Thursday, August 15, 2013

Alabama in the Civil War

Alabama in the Civil War

According to the 1860 U.S. census, Alabama had a free population of 529,121 and an additional slave population of 435,080.

Alabama was not the scene of many major military operations, yet the state contributed approximately 120,000 men to the Confederate service; practically all the state's white population capable of bearing arms. Most were recruited locally and served with men they knew, which built esprit and strengthened ties to home. A compilation made from the official rosters of the Confederate Armies as they stood at various battles, and at various dates covering the entire period of the war, shows that Alabama kept the following number of organizations in almost continuous service in the field: 55 regiments of infantry, and 11 battalions of infantry; 5 regiments of cavalry; 3 regiments of partisan rangers; and 16 batteries of light artillery.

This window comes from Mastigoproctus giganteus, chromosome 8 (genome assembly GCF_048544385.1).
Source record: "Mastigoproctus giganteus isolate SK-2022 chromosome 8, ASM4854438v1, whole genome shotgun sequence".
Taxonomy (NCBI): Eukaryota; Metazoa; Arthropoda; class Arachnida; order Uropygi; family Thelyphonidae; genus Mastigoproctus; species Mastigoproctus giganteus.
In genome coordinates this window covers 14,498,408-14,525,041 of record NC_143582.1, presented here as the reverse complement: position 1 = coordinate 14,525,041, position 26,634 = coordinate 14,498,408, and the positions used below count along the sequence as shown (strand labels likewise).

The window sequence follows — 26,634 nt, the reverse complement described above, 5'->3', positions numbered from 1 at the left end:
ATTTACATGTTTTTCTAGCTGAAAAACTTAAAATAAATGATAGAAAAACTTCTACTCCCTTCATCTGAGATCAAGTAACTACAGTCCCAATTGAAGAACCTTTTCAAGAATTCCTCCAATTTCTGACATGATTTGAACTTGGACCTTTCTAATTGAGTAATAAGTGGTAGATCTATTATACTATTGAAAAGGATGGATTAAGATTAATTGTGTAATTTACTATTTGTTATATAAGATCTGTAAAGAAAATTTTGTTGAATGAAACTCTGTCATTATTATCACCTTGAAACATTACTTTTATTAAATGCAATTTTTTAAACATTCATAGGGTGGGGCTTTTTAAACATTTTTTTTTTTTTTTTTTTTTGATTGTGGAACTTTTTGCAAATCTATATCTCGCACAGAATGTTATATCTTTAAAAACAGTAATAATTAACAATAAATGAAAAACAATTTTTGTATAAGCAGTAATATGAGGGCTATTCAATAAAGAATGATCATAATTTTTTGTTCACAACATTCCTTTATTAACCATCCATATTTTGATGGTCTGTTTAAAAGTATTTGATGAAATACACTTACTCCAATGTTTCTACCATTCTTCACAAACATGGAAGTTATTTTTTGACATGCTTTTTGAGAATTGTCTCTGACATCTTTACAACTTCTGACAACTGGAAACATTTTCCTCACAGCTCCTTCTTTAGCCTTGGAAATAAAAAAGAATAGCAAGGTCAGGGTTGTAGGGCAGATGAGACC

Alabama was the battlefield for the following principal battles: Battle of Athens, Battle of Day's Gap, Battle of Decatur, Battle of Fort Blakely, Battle of Mobile Bay, Battle of Newton, Battle of Selma, and Battle of Spanish Fort. Continue to Alabama Civil War History 

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